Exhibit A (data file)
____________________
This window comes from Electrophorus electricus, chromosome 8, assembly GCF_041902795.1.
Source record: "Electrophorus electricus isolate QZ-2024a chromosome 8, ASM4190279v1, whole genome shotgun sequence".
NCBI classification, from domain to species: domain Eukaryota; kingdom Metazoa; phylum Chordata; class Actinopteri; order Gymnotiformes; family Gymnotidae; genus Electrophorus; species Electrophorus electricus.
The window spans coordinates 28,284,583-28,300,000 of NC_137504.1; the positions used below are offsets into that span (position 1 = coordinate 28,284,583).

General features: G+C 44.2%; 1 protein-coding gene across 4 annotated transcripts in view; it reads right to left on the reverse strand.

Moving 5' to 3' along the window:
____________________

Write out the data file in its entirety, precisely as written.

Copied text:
This window comes from Electrophorus electricus, chromosome 8, assembly GCF_041902795.1.
Source record: "Electrophorus electricus isolate QZ-2024a chromosome 8, ASM4190279v1, whole genome shotgun sequence".
NCBI classification, from domain to species: domain Eukaryota; kingdom Metazoa; phylum Chordata; class Actinopteri; order Gymnotiformes; family Gymnotidae; genus Electrophorus; species Electrophorus electricus.
The window spans coordinates 28,284,583-28,300,000 of NC_137504.1; the positions used below are offsets into that span (position 1 = coordinate 28,284,583).

General features: G+C 44.2%; 1 protein-coding gene across 4 annotated transcripts in view; it reads right to left on the reverse strand.

Moving 5' to 3' along the window: